Page 1 of 2 12 LastLast
Results 1 to 10 of 11

Thread: Noble at the Track

  1. #1
    Join Date
    Mar 2005
    Posts
    1,766
    Rep Power
    20

    Default Noble at the Track

    Is there a Noble Bible or Top 10 as far as tracking it? Kinda of a definitely do and not do list. I'm going this weekend and am not sure what to stock up on and what to check other than the oil and air pressure.
    Will two track days normally eat up the breaks?
    Are folks ordering extra wheels with Corsas just in case?

  2. #2

    Default

    I'll start you off.

    Check your alignment before going. This will make a pretty big difference in the way the car feels and handles.

    Check your tire pressures. If you filled them with nitrogen or dry air, the pressures will probably not change quite as much on the track as if you filled them with air with a bit of moisture in them.

    Check your seatbelts.

    Be sure to bring your HANS device.
    RacePrecision GotApex

    "Be ashamed to die until you have won some victory for humanity." ~ Horace Mann

  3. Default

    Quote Originally Posted by DerekFSU
    Is there a Noble Bible or Top 10 as far as tracking it? Kinda of a definitely do and not do list. I'm going this weekend and am not sure what to stock up on and what to check other than the oil and air pressure.
    Will two track days normally eat up the breaks?
    Are folks ordering extra wheels with Corsas just in case?
    My Tips (fwiw):

    On the day put a bung in the bleed hole of the power steering resevoir and strap it with heat resistant tape or a tie wrap to stop it leaking under high g.

    Make sure your fluid levels and tyre pressures are ok beforehand.

    Take a foot pump and pressure guage for doing tweeks as recommended.

    For the M400 I set the pressures to 20psi front, 30 rear, do some laps to get them warm and then quickly adjust them down to 20 and 30 psi again. Nitrogen fill is good idea if it's convenient - you'll apparantly get less pressure variation.

    Also checking the tightness of the wheel nuts with a torque wrench during the day is a good idea - around 120Nm (88 ft lb) is finally what I decided to use.

    Wear & Tear:

    My pads lasted about 8 track days and they wore down on the fronts (inside of the wheel) first.

    The rear Corsas lasted 4000 miles, fronts lasted 6000 miles. You may notice huge wear after the first track day but it settles down after that - I put this down to a combination of novice driver and brand new tyres.

    I have an oil and filter change every 3 trackdays and have some basic service checks done (ball joints, harness, etc).
    ..................................................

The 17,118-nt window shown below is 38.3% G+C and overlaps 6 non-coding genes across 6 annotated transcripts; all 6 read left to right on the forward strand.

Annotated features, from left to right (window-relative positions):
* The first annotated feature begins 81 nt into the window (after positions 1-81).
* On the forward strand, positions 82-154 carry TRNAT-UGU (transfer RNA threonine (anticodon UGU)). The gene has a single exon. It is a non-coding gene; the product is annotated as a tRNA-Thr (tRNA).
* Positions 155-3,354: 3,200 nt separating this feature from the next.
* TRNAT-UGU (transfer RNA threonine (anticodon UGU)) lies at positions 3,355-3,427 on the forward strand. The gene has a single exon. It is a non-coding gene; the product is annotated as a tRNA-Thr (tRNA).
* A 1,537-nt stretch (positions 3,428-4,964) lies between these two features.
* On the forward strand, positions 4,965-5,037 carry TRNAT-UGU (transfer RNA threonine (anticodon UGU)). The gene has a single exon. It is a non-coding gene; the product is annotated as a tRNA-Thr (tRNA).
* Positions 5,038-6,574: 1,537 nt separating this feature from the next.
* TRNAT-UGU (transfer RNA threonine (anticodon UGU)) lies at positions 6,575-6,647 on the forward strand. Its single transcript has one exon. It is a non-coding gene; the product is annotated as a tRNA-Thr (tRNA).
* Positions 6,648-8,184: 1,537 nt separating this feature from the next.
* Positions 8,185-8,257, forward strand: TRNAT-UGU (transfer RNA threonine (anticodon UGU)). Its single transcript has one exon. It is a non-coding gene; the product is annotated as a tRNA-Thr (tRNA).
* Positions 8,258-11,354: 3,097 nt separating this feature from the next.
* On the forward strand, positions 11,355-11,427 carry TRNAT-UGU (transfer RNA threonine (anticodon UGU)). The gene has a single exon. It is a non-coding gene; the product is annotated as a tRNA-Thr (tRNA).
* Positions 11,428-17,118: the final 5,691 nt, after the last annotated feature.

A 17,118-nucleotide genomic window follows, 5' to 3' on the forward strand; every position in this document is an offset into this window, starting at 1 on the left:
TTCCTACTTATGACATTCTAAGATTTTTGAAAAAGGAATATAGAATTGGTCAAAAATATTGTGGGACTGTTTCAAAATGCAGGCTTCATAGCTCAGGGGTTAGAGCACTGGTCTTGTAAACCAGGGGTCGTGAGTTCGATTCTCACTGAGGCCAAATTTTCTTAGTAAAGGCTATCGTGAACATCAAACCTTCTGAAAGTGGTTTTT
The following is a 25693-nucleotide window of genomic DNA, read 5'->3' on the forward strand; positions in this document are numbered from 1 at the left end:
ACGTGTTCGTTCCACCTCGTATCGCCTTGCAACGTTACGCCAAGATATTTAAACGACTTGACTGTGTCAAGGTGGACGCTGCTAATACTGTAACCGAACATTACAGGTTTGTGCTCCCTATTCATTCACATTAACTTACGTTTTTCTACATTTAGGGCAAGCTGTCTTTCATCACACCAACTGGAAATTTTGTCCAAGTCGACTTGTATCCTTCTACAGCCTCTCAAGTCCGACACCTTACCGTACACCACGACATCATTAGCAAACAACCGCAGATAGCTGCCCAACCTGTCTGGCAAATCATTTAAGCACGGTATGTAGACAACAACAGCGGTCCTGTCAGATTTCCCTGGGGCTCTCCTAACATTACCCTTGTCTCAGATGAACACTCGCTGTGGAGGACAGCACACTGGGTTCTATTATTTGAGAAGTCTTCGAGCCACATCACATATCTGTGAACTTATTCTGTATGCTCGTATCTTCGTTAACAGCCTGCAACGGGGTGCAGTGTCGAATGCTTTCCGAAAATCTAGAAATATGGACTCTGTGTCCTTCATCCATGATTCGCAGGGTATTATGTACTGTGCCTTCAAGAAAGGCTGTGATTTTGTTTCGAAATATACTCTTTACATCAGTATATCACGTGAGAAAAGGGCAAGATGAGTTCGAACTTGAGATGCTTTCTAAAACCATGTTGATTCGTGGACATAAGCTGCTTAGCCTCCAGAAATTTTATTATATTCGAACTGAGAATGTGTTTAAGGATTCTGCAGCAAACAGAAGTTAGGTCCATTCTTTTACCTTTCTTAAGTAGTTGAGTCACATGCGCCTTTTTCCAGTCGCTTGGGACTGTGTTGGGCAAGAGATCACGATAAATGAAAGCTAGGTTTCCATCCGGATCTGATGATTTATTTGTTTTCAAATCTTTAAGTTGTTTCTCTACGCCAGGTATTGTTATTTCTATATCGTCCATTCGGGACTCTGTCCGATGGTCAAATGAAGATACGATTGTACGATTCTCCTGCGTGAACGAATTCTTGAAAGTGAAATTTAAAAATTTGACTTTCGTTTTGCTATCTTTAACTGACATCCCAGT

Oh and do have fun!
    --
    Richard

  4. #4
    Join Date
    Nov 2004
    Posts
    2,236
    Rep Power
    20

    Default

    I would also strongly recommend an alignment check and toe adjustment, if necessary (since it is the only setting you can adjust). These settings not only affect handling and steering "feel", but also long-term tire wear, so it's important to know what's going on. On tire pressure, I have to disagree somewhat with Richard. If you want to start out with the tires set at the factory recommended cold pressures, that's fine (although I definitely recommend adding a few psi all around to help compensate for the increased loading and sidewall fex under track conditions)--but I think resetting hot tires to cold pressures can result in overworking the tire and excessive tread wear. Cold pressures are really meant for cold tires (about 60-80 degrees F), and they are not appropriate for hot tires (which could be well over 120 degrees F).
    Joel

    '67 Lotus Elan S3 DHC (owned since 1970)
    '17 Ford Focus RS

  5. #5

    Default

    With an alignment, you can also corner weight your car. Might be a good idea with ours.

    In terms of the Corsa tires, the Ferrari guys warn that they get some serious tire chunking when pressures get over 34 psi hot. Those are on heavier cars (that shouldn't really matter) and the Pirelli Corsa System tires, which have slightly different tread (that could very well make a difference though).

    It's probably something to keep in mind. Check the tires after hotlapping, and if you're ripping chunks out of the tread, double check the pressures, and drop them a bit if they're above that 34 psi mark.
    RacePrecision GotApex

    "Be ashamed to die until you have won some victory for humanity." ~ Horace Mann